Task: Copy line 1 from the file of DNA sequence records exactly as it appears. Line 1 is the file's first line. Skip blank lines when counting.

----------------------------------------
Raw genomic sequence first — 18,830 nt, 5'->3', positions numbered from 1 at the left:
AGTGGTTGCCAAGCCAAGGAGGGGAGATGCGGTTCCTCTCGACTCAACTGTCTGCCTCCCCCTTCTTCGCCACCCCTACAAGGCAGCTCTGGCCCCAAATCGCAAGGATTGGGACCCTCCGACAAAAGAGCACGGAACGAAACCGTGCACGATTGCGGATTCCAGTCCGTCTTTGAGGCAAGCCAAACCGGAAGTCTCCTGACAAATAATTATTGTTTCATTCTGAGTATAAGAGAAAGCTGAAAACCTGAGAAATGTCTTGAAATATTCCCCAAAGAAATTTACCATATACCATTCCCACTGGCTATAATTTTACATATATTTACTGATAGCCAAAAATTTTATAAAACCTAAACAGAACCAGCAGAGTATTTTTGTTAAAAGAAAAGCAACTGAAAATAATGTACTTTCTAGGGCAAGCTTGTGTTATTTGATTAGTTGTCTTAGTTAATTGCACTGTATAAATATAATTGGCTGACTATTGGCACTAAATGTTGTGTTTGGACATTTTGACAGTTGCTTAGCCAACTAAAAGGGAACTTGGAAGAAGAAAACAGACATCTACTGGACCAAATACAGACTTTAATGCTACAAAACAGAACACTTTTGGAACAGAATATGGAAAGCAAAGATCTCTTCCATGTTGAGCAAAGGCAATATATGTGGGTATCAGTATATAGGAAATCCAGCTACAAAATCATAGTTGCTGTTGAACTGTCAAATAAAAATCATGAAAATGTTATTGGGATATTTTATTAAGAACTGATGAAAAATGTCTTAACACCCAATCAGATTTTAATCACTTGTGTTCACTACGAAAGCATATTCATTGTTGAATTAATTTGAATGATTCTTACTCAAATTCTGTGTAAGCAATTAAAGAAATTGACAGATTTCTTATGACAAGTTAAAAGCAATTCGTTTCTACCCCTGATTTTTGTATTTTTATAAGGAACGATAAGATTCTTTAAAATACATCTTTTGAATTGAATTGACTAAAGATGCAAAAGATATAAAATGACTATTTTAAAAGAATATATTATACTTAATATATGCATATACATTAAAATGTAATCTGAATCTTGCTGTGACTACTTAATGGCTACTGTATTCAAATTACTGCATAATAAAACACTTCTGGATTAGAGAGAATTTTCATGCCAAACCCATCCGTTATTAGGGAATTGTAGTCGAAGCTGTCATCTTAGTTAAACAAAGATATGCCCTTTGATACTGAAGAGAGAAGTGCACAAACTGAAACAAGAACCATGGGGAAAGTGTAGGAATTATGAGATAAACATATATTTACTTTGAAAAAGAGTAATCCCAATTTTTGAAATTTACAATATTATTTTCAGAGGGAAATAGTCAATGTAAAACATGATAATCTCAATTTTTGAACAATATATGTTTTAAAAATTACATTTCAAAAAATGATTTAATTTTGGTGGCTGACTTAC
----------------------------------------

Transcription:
Raw genomic sequence first — 18,830 nt, 5'->3', positions numbered from 1 at the left: